Pizza Girl: A Novel by Jean Kyoung Frazier (Anchor, $16, 9781984899002). "Jean Kyoung Frazier's Pizza Girl breathes honesty into narratives surrounding pregnancy and motherhood, and faces the desperate ambivalence that often accompanies these experiences but is left unspoken. We explore this through characters who cling to one another in an attempt to escape the disappointment and stresses of their own personal lives. Pizza Girl presents us with an important sentiment: You cannot outrun the fact that the people who created you will always be a part of you to some degree or another. But you can work to grasp the ways in which you manifest that into who you are as an individual." --Jack Hawthorn, Raven Book Store, Lawrence, Kan.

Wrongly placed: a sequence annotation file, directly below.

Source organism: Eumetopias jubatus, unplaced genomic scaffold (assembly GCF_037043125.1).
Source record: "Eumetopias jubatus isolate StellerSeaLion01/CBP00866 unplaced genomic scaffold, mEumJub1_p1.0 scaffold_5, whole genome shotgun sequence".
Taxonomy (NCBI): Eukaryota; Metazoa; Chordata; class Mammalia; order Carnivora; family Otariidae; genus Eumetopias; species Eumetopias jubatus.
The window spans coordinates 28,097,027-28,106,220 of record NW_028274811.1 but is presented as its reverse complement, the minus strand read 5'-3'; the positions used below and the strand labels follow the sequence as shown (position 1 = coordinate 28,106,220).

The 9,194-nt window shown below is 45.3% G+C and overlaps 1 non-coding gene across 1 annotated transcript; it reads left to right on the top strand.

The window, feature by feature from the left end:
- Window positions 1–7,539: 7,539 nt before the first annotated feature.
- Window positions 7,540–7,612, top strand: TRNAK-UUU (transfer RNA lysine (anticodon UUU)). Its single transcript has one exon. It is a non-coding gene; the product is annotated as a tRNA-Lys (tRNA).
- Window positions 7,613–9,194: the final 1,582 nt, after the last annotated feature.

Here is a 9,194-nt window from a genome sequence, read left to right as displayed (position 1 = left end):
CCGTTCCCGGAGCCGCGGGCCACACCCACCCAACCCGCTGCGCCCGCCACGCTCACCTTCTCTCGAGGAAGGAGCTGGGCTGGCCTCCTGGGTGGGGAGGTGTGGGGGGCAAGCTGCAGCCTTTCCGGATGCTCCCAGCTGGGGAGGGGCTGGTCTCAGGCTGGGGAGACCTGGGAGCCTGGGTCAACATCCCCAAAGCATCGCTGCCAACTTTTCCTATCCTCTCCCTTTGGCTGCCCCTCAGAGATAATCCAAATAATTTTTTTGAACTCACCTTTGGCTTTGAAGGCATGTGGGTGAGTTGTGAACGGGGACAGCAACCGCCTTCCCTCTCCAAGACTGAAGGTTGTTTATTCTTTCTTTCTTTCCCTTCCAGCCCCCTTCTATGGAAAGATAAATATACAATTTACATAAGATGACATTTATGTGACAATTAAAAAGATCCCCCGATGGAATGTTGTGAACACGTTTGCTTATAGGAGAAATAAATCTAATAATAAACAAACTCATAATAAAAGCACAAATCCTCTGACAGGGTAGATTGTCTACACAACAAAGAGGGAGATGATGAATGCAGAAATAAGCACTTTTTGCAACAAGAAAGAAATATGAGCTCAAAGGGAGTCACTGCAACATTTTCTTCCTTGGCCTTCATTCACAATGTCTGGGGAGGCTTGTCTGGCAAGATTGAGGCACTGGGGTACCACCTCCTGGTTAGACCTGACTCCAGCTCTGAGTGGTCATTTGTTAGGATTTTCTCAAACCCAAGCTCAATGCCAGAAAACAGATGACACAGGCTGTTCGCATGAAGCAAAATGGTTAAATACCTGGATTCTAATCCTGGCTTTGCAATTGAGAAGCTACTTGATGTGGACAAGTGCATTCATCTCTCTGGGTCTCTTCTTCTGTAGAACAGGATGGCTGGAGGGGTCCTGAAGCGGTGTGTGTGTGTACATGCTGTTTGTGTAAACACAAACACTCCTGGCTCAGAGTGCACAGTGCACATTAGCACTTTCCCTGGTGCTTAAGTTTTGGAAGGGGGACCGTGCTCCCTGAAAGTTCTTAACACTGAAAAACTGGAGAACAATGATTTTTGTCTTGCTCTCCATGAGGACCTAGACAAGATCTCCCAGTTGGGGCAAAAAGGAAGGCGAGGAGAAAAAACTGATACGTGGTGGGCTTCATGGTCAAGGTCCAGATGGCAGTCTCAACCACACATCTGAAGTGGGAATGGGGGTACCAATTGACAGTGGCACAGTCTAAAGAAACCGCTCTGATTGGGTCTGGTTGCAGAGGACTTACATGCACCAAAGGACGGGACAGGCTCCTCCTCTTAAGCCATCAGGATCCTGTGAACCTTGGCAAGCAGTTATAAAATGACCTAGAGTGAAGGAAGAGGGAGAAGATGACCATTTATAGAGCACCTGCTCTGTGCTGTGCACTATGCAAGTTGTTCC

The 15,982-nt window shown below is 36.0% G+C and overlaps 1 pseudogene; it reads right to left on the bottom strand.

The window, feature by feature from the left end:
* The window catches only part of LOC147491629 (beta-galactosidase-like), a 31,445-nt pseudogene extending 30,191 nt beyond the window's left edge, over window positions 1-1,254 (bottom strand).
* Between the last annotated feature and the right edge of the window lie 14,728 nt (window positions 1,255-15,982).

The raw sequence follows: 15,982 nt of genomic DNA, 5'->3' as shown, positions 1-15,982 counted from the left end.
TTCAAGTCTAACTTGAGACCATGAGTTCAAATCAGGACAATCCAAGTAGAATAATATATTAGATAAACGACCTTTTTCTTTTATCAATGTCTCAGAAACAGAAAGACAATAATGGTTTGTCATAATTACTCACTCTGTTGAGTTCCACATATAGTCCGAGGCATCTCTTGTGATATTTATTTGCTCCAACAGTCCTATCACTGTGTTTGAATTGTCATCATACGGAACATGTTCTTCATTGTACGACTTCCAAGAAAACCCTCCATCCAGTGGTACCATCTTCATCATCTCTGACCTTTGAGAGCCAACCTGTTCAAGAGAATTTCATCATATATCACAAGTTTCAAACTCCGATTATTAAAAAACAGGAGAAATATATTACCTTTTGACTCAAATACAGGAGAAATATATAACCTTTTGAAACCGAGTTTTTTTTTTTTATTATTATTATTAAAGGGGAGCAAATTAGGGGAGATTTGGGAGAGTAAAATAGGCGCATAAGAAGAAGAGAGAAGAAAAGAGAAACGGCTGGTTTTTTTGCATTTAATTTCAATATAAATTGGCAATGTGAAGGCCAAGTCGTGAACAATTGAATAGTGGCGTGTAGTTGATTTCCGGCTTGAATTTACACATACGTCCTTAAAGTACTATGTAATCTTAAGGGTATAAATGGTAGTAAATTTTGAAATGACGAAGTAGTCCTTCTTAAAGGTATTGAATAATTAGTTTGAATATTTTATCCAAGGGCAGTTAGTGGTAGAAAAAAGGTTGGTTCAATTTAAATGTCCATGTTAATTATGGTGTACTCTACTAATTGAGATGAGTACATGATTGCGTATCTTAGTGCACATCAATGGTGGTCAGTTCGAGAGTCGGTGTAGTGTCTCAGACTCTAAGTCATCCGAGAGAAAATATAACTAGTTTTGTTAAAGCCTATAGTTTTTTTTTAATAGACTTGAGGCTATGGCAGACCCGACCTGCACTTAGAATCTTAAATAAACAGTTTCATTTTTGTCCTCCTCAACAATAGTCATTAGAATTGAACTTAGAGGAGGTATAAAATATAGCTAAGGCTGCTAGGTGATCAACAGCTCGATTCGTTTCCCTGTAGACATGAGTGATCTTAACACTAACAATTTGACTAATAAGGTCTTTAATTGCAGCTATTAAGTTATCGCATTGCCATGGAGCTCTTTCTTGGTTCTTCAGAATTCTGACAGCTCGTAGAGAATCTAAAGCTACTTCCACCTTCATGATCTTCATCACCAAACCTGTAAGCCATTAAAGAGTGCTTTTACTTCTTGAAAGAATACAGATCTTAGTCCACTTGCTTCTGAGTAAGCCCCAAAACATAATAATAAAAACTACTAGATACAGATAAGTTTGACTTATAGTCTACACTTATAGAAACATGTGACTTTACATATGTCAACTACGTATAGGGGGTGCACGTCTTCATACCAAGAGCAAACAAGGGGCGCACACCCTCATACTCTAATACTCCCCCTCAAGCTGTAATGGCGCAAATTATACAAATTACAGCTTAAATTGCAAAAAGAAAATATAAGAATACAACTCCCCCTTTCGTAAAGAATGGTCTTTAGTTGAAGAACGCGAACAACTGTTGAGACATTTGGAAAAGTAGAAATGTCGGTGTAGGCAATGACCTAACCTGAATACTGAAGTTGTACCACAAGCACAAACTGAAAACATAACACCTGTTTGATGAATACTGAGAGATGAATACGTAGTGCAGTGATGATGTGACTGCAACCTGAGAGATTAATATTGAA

For Ages 4 to 8
What Will You Be? by Yamile Saied Méndez, illus. by Kate Alizadeh (HarperCollins, $17.99, 9780062839954). "Glorious illustrations and a simply wonderful story of a young girl asking her abuela what she will be when she grows up. A gentle yet powerful story, and a perfect graduation gift!" --Kathleen Carey, Book House of Stuyvesant Plaza, Albany, N.Y.

For Ages 9 to 12
Maybe Maybe Marisol Rainey by Erin Entrada Kelly (Greenwillow, $16.99, 9780062970428). "Marisol really wants to climb her backyard tree but she is terrified! Really, what kid hasn't needed to overcome a fear? Thank goodness Marisol has a best friend who loves and cheers for her unconditionally. Short chapters and manageable sentences make this a perfect first chapter book!" --Stephanie Jalowiec, The Book Cabin, Lake George, N.Y.

For Teen Readers